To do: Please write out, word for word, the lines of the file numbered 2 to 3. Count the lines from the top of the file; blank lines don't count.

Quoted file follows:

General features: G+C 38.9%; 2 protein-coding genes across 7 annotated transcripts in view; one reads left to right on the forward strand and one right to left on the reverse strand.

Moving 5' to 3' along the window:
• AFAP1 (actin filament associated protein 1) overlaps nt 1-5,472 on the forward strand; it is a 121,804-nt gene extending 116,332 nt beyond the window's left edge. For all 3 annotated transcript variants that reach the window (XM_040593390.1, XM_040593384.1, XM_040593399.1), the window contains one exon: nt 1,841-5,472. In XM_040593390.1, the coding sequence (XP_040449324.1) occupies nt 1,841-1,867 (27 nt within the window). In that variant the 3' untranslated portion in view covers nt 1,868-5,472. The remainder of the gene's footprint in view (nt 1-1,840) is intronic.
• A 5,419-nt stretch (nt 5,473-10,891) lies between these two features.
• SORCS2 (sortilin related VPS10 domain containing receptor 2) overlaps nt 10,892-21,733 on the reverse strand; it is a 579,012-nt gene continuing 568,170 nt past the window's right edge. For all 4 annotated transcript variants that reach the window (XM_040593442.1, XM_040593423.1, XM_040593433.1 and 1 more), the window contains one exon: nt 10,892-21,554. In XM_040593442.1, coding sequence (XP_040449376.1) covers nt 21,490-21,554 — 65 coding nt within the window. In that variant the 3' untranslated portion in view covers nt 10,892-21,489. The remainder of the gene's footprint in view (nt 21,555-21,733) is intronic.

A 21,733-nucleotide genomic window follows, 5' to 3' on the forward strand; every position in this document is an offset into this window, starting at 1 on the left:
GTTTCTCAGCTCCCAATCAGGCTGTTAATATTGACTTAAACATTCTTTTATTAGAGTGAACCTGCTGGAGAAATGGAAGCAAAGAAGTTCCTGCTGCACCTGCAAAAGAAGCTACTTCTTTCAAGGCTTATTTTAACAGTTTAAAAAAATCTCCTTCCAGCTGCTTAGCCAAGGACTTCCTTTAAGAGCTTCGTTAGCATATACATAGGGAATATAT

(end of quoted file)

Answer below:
Moving 5' to 3' along the window:
• AFAP1 (actin filament associated protein 1) overlaps nt 1-5,472 on the forward strand; it is a 121,804-nt gene extending 116,332 nt beyond the window's left edge. For all 3 annotated transcript variants that reach the window (XM_040593390.1, XM_040593384.1, XM_040593399.1), the window contains one exon: nt 1,841-5,472. In XM_040593390.1, the coding sequence (XP_040449324.1) occupies nt 1,841-1,867 (27 nt within the window). In that variant the 3' untranslated portion in view covers nt 1,868-5,472. The remainder of the gene's footprint in view (nt 1-1,840) is intronic.